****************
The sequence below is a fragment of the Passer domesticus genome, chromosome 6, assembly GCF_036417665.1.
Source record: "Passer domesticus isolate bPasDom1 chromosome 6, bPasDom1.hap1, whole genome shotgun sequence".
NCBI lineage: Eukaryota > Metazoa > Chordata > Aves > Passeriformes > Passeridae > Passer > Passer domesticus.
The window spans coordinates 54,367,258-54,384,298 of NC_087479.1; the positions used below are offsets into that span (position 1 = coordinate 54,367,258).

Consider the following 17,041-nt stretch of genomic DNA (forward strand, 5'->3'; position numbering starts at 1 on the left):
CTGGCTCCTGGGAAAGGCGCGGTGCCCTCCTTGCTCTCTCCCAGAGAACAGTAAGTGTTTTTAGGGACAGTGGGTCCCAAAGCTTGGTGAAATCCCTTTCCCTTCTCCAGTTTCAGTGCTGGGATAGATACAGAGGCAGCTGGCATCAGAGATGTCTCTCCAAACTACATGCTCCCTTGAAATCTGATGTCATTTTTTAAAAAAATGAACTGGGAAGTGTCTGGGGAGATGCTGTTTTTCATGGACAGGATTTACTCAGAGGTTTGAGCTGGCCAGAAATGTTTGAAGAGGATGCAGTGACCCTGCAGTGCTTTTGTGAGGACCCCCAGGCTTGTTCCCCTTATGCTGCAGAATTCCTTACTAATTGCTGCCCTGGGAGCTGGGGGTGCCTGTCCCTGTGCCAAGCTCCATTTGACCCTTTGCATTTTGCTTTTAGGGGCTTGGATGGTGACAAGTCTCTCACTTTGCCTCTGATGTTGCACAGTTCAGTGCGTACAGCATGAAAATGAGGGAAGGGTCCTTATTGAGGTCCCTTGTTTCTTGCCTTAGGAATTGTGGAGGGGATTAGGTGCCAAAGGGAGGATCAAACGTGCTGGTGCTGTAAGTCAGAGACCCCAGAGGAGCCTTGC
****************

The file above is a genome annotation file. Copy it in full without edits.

The sequence below is a fragment of the Passer domesticus genome, chromosome 6, assembly GCF_036417665.1.
Source record: "Passer domesticus isolate bPasDom1 chromosome 6, bPasDom1.hap1, whole genome shotgun sequence".
NCBI lineage: Eukaryota > Metazoa > Chordata > Aves > Passeriformes > Passeridae > Passer > Passer domesticus.
The window spans coordinates 54,367,258-54,384,298 of NC_087479.1; the positions used below are offsets into that span (position 1 = coordinate 54,367,258).

Consider the following 17,041-nt stretch of genomic DNA (forward strand, 5'->3'; position numbering starts at 1 on the left):
CTGGCTCCTGGGAAAGGCGCGGTGCCCTCCTTGCTCTCTCCCAGAGAACAGTAAGTGTTTTTAGGGACAGTGGGTCCCAAAGCTTGGTGAAATCCCTTTCCCTTCTCCAGTTTCAGTGCTGGGATAGATACAGAGGCAGCTGGCATCAGAGATGTCTCTCCAAACTACATGCTCCCTTGAAATCTGATGTCATTTTTTAAAAAAATGAACTGGGAAGTGTCTGGGGAGATGCTGTTTTTCATGGACAGGATTTACTCAGAGGTTTGAGCTGGCCAGAAATGTTTGAAGAGGATGCAGTGACCCTGCAGTGCTTTTGTGAGGACCCCCAGGCTTGTTCCCCTTATGCTGCAGAATTCCTTACTAATTGCTGCCCTGGGAGCTGGGGGTGCCTGTCCCTGTGCCAAGCTCCATTTGACCCTTTGCATTTTGCTTTTAGGGGCTTGGATGGTGACAAGTCTCTCACTTTGCCTCTGATGTTGCACAGTTCAGTGCGTACAGCATGAAAATGAGGGAAGGGTCCTTATTGAGGTCCCTTGTTTCTTGCCTTAGGAATTGTGGAGGGGATTAGGTGCCAAAGGGAGGATCAAACGTGCTGGTGCTGTAAGTCAGAGACCCCAGAGGAGCCTTGC